THIS ’61 CHEVY IMPALA CUSTOM HAS BEEN COLLECTING AWARDS BUT WAS BUILT TO DRIVE
Most of the street rodders we meet were born with a love for cars. For many, fulfilling that interest can require some waiting. Reaching legal driving age comes relatively soon, but can be an excruciatingly long wait for young enthusiasts. And even though teenage gearheads are thrilled to start driving, owning their first car and owning the car of their dreams are almost always two entirely different automotive milestones. That latter milestone typically requires more time, more money, and more waiting.
For Mike and Carrie Swanson, the wait was over in 2001. Their sons were grown and their interest in street rodding aligned with the resources to build something cool. Their first street rod, a red ’46 Ford convertible, was the result. A few years later, they wanted a sequel—another red convertible, but a ’54 Chevy this time. Mike and Carrie had a lot of success at car shows with the Chevy, which was featured in these pages in 2009. (Check it out at hotrod. com/articles/0902sr-1954-chevy-bel-air.) After selling that car, the Swansons decided to build their swan song.
A swan song, as everyone knows (after a quick Google search), is a notable final performance. “I wanted to build a top-quality car with all the modifications done at the highest level,” Mike explains.
“I started looking for a ’60s convertible, with the thought in mind of building a full custom,” he told us. Mike’s first choice was a ’62 Chevy. He says that he made offers on several but with no success. When he saw a ’62 convertible and a ’61 convertible parked next to each other at a car show, he compared and contrasted the lines of each and fell in love with the ’61. Even before his search was over, Mike spoke to Richard Sprol at Hot Rods & Custom Stuff (HR&CS), Randy Clark’s shop in Escondido, California, about his plans. Several months later, the perfect raw material turned up about 20 miles from the shop. It was a two-owner car, purchased by the second owner in 1962, and stored since 1995. The Impala convertible body was in excellent shape and all the parts were intact. Upon arrival at HR&CS, the car was completely torn apart. “We created a build sheet and ordered an Art Morrison chassis and LS3 engine,” Mike says. “The preliminary build sheet was just that. Many changes were made as we continually upgraded the build to truly make this our swan song car.”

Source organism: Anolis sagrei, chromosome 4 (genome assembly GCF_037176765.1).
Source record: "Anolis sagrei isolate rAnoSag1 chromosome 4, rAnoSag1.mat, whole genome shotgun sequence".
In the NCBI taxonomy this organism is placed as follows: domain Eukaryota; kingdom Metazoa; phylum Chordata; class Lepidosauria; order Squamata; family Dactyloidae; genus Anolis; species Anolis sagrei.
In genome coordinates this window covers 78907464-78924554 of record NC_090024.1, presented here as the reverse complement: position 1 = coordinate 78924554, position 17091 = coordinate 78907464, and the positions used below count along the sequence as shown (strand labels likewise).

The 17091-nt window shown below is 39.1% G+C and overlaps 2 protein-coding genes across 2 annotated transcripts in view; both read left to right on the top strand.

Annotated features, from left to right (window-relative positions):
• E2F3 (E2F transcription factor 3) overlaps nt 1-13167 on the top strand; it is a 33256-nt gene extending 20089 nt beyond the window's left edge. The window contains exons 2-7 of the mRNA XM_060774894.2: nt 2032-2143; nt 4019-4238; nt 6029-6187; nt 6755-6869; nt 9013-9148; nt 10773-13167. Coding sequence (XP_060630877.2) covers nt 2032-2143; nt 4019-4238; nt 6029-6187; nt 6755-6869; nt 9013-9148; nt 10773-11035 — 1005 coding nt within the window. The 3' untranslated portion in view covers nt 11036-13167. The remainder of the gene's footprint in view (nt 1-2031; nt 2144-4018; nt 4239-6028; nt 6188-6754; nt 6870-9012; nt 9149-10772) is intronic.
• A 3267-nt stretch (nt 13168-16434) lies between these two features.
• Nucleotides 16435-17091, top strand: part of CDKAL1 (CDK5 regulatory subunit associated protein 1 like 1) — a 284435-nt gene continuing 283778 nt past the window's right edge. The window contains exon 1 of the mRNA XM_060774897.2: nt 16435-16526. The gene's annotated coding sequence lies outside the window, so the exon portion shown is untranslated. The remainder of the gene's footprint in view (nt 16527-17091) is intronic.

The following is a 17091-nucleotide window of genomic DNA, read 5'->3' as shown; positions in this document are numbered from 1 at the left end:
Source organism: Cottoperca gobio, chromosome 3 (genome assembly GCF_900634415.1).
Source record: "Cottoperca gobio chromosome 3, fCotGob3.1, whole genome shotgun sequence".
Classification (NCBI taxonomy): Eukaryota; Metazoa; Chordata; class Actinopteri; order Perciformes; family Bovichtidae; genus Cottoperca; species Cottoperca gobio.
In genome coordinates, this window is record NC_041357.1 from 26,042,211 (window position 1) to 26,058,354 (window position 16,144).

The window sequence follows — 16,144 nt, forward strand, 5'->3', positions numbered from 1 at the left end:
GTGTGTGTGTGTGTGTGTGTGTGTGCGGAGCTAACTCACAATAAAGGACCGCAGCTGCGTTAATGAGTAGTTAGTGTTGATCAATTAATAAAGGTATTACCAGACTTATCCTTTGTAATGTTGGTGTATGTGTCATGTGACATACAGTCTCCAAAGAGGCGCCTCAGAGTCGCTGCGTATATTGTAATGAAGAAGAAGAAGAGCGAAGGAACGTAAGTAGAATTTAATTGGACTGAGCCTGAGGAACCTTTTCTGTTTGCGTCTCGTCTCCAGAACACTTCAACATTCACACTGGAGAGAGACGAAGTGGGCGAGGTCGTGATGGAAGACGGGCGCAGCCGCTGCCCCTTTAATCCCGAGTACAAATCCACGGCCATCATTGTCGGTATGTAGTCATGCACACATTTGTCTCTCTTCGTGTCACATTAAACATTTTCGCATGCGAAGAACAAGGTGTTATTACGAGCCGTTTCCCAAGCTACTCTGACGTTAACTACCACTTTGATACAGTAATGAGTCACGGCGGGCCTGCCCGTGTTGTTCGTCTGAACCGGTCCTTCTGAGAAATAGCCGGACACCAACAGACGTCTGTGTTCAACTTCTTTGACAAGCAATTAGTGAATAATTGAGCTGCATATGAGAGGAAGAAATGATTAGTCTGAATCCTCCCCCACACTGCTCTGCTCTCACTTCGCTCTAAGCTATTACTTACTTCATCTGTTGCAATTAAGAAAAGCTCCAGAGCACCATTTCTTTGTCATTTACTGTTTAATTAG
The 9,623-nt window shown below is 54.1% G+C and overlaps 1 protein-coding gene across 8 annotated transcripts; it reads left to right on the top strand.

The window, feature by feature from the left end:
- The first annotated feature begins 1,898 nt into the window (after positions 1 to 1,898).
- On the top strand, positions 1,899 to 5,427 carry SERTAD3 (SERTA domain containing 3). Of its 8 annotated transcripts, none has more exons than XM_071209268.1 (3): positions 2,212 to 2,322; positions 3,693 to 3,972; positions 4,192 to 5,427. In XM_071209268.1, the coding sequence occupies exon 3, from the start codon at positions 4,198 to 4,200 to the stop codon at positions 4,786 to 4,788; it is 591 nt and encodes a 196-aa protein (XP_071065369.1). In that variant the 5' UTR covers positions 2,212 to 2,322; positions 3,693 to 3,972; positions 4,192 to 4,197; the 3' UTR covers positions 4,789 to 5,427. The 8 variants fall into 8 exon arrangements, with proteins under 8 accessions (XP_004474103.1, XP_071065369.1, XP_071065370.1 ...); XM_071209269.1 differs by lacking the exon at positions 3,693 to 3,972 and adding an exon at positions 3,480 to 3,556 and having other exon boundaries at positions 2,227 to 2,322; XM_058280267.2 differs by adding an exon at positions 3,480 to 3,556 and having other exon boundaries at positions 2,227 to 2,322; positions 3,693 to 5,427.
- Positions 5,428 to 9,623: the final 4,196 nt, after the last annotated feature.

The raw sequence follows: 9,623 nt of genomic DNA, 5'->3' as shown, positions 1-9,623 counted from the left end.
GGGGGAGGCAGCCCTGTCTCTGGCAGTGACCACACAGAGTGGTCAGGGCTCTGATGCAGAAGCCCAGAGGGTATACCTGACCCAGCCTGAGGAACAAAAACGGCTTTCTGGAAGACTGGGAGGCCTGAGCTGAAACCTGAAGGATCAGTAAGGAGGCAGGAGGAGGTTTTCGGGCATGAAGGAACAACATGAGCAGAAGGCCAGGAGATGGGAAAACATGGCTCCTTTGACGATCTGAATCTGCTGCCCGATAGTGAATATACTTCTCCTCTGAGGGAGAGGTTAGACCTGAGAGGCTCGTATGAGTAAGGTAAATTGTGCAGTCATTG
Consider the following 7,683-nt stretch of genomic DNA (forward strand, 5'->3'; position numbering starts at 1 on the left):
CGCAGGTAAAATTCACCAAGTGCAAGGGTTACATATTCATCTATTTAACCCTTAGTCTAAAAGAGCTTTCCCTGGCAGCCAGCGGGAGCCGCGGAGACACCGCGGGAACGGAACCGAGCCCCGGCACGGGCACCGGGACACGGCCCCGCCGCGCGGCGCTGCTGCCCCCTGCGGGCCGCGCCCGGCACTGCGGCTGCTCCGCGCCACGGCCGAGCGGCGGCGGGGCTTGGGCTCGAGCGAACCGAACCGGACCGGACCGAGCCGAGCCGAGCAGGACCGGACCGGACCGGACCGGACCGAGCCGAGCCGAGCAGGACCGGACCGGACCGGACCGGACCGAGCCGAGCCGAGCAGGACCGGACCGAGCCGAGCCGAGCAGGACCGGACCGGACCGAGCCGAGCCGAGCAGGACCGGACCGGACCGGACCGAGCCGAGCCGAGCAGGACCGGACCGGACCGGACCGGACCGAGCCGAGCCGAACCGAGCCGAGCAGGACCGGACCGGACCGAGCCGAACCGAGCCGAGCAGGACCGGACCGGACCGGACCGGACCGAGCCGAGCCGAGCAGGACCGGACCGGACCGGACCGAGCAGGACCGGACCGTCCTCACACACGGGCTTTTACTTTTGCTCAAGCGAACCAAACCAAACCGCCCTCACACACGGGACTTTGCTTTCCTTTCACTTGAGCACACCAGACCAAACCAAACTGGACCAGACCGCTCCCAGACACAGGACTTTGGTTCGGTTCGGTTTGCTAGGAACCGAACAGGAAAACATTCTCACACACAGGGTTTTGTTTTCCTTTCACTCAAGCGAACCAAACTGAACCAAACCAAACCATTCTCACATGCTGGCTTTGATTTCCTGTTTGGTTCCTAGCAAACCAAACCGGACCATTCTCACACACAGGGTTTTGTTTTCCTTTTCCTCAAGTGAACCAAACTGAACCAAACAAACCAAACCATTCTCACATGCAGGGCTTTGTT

The plan was always to give the Chevy a full custom look, and like many of the best customs, the exterior modifications are tasteful and low key. The emblems and door handles have been shaved to clean up the lines, and the new side molding was fabricated with a subtly different shape. Two
factory grilles were grafted together to create a new piece, with turn indicator lights installed beneath. Compare this car with a stock ’61 Impala to see the improvement made by smoothing and tucking the front and rear bumpers, reshaping the license plate pockets, and adding lower filler panels. Taillights from CON2R were frenched into the modified decklid, and custom taillight molding— with horizontal pieces between the circlular bezels—were added.
An Art Morrison Enterprises GT Sport chassis provides the platform for the Swansons’ custom Impala. Mike and Carrie originally wanted to achieve the proper on-the-ground stance without bagging, but as things came together an air suspension seemed like the best way to go. The front and rear coilovers were replaced with a RideTech AccuAir system with an AccuAir ENDO-CVT tank and compressors mounted for easy access below the trunk floor. Detroit Speed rack-and-pinion steering keeps things moving in the right direction. A Strange Engineering S-series 31-spline Trac-Lok differential is packed with 3.70:1 gears spinning Strange axles, and located by a triangulated four-bar setup. Wilwood disc brakes with drilled and slotted 12-inch rotors are plumbed to a Wilwood dual master cylinder and proportioning valve and Hydratech booster. Rolling stock combines 20x10 and 18x8 Venom series wheels from Schott Wheels with Pirelli P Zero Nero tires measuring 265/40R20 and 235/40R18.